FIG. illustrates that in the practice of the present invention tail pulling is avoided because no tail is formed. After forming the stitch bond 32 on the lead, the capillary is removed a prescribed distance at which point the wire is pulled, preferably and most conveniently by mechanical means, to sever it at the bonding point 32 so that no tail is formed. This is performed without requiring the wire to be severed elsewhere.

Heat is then applied to the severed end of the wire extending below the capillary to form a ball 41 of metal suitable for performing a subsequent bond. Thus, it is seen that there is no requirement for performing a tail pulling operation. If for any reason the stitch bond 32 fails to hold and the wire does not sever, the restricted motion of the capillary will avoid pulling the wire off the bonding pad 28.

FIG. 6 further illustrates apparatus embodying the present invention. Apart from the mechanism for severing the wire, the apparatus includes capillary through which wire is fed from wire supply 50. The capillary has in it a heater coil for resistance heating. The capillary 40 is supported on a beam 52 whose other end is fixed to a pivot block 54. The motion of the beam 52, and hence that of the capillary 40, is actuated by eccentric bearing 54, a cylinder with an off-center shaft 56. The shaft 56 has an arm 58, partially shown, that the operator manipulates. The arm 58 may suitably be part of a Z arm mechanism. In operation, a counterclockwise rotation of shaft 56, and also bearing 54, causes beam 52 to be lowered and the capillary to come in contact with a workpiece 38. The apparatus also includes a hydrogen flame, not shown, for producing a ball at the wires end as desired by the operator.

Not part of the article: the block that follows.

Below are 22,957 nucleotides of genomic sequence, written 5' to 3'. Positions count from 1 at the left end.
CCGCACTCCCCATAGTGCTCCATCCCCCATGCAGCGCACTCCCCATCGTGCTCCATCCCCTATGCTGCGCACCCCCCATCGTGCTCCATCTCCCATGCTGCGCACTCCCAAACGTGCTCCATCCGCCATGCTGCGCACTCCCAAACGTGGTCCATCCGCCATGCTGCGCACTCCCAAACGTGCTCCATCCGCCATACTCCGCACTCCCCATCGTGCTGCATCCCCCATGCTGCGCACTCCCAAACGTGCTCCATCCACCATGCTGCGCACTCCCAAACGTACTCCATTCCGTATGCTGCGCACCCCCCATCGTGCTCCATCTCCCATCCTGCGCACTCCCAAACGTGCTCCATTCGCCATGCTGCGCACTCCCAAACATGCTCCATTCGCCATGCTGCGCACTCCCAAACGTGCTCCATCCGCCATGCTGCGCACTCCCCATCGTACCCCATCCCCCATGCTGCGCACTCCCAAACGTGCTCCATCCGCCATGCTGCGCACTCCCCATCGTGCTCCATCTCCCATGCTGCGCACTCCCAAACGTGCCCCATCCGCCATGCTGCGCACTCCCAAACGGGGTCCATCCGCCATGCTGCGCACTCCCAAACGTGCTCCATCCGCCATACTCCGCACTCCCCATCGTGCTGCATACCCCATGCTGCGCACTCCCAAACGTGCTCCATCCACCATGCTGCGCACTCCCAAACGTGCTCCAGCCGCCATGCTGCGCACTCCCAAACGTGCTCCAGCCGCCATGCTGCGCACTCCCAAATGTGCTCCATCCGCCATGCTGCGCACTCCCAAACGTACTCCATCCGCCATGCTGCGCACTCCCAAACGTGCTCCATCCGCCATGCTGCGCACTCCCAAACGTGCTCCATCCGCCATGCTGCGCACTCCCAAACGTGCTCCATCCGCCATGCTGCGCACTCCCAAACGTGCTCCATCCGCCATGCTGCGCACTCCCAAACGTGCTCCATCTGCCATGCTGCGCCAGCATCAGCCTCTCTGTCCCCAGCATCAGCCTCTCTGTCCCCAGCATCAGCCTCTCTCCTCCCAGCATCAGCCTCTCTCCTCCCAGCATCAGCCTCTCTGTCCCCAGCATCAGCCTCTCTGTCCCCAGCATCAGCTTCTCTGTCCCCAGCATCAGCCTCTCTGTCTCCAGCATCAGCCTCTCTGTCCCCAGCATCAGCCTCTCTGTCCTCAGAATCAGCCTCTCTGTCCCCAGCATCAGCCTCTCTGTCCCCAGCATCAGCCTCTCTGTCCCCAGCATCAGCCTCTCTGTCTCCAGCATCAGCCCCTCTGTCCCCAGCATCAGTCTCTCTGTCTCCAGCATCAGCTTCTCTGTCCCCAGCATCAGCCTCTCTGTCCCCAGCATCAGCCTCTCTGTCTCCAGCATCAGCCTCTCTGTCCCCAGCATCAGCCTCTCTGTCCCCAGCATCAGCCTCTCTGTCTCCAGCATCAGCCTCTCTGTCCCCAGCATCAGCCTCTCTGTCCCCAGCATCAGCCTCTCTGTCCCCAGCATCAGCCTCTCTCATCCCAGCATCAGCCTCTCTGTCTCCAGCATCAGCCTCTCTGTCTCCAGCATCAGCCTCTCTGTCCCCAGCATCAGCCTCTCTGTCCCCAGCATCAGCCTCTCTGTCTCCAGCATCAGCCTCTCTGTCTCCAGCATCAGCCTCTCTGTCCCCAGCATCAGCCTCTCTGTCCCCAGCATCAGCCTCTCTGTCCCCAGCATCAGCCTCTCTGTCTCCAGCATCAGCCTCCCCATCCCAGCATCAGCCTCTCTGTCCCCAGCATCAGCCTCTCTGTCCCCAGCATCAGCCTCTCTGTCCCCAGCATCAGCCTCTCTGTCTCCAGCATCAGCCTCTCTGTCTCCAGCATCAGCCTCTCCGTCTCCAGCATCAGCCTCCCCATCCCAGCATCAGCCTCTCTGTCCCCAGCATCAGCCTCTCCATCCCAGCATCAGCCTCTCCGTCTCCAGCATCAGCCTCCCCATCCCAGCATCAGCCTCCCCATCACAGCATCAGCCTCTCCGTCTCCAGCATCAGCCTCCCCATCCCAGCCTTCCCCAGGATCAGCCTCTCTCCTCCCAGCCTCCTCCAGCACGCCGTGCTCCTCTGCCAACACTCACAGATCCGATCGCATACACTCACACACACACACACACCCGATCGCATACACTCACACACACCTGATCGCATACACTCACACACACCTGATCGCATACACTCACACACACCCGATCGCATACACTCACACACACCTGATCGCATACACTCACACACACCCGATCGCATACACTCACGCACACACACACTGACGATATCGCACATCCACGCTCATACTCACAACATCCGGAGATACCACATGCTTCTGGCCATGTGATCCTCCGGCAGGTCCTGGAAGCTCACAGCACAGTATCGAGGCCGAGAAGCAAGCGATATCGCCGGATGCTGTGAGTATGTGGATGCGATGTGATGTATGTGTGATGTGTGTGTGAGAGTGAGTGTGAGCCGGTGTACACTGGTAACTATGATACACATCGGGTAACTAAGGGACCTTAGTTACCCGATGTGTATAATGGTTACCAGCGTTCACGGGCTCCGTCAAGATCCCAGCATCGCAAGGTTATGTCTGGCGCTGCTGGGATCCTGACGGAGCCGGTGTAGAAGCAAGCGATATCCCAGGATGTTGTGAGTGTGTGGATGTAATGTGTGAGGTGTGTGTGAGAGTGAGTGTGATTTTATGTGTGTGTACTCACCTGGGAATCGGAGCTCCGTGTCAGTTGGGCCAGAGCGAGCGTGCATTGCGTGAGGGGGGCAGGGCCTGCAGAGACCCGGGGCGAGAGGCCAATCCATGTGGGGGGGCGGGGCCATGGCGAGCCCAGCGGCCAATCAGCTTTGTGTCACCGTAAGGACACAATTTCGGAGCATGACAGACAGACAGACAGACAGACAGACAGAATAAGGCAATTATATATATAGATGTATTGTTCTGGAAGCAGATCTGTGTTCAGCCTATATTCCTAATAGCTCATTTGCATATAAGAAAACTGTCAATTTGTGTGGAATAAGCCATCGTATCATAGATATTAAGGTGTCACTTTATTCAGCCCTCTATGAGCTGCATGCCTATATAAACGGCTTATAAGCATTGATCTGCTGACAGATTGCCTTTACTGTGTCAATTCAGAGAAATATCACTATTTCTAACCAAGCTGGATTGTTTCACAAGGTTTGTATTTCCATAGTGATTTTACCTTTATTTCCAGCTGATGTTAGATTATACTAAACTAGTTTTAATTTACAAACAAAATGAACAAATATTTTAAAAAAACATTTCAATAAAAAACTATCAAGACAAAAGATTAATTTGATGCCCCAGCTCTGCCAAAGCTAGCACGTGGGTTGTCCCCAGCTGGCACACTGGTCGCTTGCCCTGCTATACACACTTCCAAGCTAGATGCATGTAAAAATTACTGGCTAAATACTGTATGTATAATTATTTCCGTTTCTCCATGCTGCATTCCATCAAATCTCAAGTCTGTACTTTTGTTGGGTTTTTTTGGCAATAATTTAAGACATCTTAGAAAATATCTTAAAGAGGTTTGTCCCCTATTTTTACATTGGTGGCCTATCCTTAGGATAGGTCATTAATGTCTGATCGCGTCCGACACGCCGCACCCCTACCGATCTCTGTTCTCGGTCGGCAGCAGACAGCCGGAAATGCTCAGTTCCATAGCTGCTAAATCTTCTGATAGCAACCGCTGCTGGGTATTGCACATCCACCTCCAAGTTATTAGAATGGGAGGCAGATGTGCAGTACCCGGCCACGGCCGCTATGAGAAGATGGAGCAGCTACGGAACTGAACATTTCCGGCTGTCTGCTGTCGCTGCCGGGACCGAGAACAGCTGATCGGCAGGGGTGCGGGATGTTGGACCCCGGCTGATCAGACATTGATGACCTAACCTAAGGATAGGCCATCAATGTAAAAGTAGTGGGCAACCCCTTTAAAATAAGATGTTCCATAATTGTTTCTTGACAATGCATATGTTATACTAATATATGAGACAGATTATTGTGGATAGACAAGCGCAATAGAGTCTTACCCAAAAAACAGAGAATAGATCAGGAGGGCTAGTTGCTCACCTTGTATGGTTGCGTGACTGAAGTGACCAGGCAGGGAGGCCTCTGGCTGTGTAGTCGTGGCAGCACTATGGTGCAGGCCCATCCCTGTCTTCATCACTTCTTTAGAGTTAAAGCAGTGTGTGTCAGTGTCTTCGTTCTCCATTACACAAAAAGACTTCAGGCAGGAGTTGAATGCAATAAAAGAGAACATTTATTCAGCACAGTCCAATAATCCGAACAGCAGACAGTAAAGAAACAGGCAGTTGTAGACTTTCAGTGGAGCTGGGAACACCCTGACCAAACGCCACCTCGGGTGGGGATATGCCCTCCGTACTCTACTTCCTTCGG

In accordance with this invention, the combination also includes a pair of fingers 60 and 61 on opposite sides of the wire path. These may be of metal with rubber inserts, capable of withstanding about 500 F., so as not to deform the wire. One of the fingers 60 is movable so that when actuated it is brought near enough to the fixed finger 61 to grip the wire. The fingers 60 and 61 are essentially similar to relay contacts, although they do not meet to complete a circuit. They are electrically connected to a microswitch 64 by leads 65. The microswitch 64 is connected to a power supply. Microswitch 64 has fixed and movable contacts 66 and 67 that are normally open. On the shaft 56 is mounted a cam 70 that follows the motion of bearing 54 and closes the microswitch contacts 66 and 67, as shown, when the capillary is raised a predetermined distance. This closes the fingers 60 and 61 causing them to grip and, with only a slight amount of additional motion, pull the wire. The microswitch is reopened when the capillary is lowered. The cam 70 can be adjusted to control the height at which the wire is pulled.